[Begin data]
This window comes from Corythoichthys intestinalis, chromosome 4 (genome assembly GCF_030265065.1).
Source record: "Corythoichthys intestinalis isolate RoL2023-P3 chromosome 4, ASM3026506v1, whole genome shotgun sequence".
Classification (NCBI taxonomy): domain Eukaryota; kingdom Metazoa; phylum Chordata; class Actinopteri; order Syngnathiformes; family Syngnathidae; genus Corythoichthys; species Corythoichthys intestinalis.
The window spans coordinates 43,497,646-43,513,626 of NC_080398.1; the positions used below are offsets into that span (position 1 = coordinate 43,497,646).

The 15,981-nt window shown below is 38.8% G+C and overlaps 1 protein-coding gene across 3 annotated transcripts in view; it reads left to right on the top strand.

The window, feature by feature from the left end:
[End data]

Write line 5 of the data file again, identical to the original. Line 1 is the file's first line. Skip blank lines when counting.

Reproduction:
The 15,981-nt window shown below is 38.8% G+C and overlaps 1 protein-coding gene across 3 annotated transcripts in view; it reads left to right on the top strand.